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Understanding the Differences Between Misdemeanors and Felonies


Typically, people think of misdemeanors as less serious offenses and felonies as more serious ones. However, there is much more involved in understanding what classifies an offense as a misdemeanor or felony, and the punishments they carry.

Misdemeanor vs. Felony Offenses

Misdemeanor Offenses

A misdemeanor is a criminal charge that involves a less serious offense, especially when compared to felony offenses. Common examples of misdemeanor offenses in Texas include:

  • Shoplifting and theft (over $100)
  • DWI (first and second offense)
  • Unlawful restraint
  • Unlawful carrying of a weapon
  • Assault with injury
  • Carjacking
  • Indecent exposure
  • Prostitution
  • Minor drug possession
  • Harassment

Texas classifies all misdemeanor offenses into three grades, each of which carries a varying degree of punishment:

Class A: This is considered the most serious of all misdemeanor charges. The punishment for a Class A misdemeanor ranges from jail time (up to one year in county jail) to fines (up to $4,000).

Class B: Being charged with a Class B misdemeanor carries a punishment of up to 180 days in jail and/or fines up to $2,000.

Class C: This is considered the least serious misdemeanor charge and most often does not include jail time. It also carries a maximum fine of $500. Any misdemeanor offense that is not designated Class A, B, or C is automatically considered a Class C.

Community service and probation are also some common punishments for misdemeanor offenses.

Felony Offenses

Felony offenses are considered more serious and often include instances of physical violence. Similar to misdemeanors, felonies are divided into different categories depending on how serious the offense.

Capital Felony

Also known as a “capital offense,” these crimes are among the most serious and therefore only two punishments are available — life in prison or the death penalty (Texas is one of 27 states where capital punishment is authorized).

This grade of offense is reserved for capital murder — the murder of more than one individual, a child, or a public servant. A capital felony charge can also be applied to a murder connected to another felony offense, such as kidnapping or sexual assault.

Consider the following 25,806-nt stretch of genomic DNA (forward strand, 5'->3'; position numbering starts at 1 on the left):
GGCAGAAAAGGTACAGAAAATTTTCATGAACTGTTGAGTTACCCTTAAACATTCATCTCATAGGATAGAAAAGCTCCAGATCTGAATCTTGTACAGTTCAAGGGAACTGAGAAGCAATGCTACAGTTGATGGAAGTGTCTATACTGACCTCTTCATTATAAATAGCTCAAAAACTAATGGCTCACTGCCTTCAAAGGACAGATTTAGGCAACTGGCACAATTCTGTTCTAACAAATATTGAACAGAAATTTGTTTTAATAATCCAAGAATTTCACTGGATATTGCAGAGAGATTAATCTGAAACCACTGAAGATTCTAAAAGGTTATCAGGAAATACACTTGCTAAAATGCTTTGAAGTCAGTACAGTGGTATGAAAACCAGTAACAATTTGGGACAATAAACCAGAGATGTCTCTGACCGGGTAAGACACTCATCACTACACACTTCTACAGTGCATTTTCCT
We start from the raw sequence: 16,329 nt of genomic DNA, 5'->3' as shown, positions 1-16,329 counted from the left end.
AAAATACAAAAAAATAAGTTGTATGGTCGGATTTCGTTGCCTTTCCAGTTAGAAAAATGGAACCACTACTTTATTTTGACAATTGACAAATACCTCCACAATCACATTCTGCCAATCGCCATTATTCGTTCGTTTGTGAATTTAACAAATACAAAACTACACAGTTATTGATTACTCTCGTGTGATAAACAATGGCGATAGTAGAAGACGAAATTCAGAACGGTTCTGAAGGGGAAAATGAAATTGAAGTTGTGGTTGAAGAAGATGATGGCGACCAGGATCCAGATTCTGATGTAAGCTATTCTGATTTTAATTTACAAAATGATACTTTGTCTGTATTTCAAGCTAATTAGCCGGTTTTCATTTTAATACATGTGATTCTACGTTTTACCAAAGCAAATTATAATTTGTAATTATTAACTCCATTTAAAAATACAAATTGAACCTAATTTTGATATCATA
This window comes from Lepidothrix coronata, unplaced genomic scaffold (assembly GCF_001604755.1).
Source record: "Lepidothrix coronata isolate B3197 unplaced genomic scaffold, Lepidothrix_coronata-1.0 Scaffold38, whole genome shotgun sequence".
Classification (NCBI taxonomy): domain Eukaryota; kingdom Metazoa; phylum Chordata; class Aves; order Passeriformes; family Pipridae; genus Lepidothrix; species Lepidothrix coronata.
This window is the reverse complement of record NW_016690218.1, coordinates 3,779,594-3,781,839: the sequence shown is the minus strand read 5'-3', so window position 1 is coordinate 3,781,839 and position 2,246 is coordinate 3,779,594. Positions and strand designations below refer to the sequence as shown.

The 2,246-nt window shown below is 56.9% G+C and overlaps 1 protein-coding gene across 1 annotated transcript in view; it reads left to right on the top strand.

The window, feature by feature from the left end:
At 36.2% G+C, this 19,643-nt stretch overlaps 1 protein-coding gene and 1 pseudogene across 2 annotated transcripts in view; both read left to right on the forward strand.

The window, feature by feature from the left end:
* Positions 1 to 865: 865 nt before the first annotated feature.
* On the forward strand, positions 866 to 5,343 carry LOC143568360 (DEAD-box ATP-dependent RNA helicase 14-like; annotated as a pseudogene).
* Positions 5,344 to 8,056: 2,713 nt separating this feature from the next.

First Degree Felony

First degree felony convictions carry a punishment of “imprisonment in the Texas Department of Criminal Justice” for between five and 99 years, or life. It can also include an optional fine of up to $10,000.

Second Degree Felony

If convicted of a second degree felony offense, the punishment can include a minimum of two years in jail and a maximum of 20 years. It can also include an optional fine of up to $10,000.

Third Degree Felony

Texas legislature mandates that a third degree felony conviction carry a penalty of no less than two years in prison and a maximum of 10 years. It can also include an optional fine of up to $10,000.

State Jail Felony

Considered the least serious felony offense, this classification can include non-violent felony offenses. If convicted of a State Jail Felony, the punishment ranges from a minimum of 180 days in jail to a maximum of two years. It can also include an optional fine of up to $10,000.

It’s important to note that probation, rehabilitation programs, and community service are also possible repercussions, even if you’re convicted of a lower-level felony offense.

Contact Law Office of Patrick J. McLain, PLLCtoday to schedule a consultation with an accomplished Dallas federal criminal defense lawyer. Our phones are answered at any time of day or night so that our clients can get in touch with us 24/7 at (214) 238-9392.

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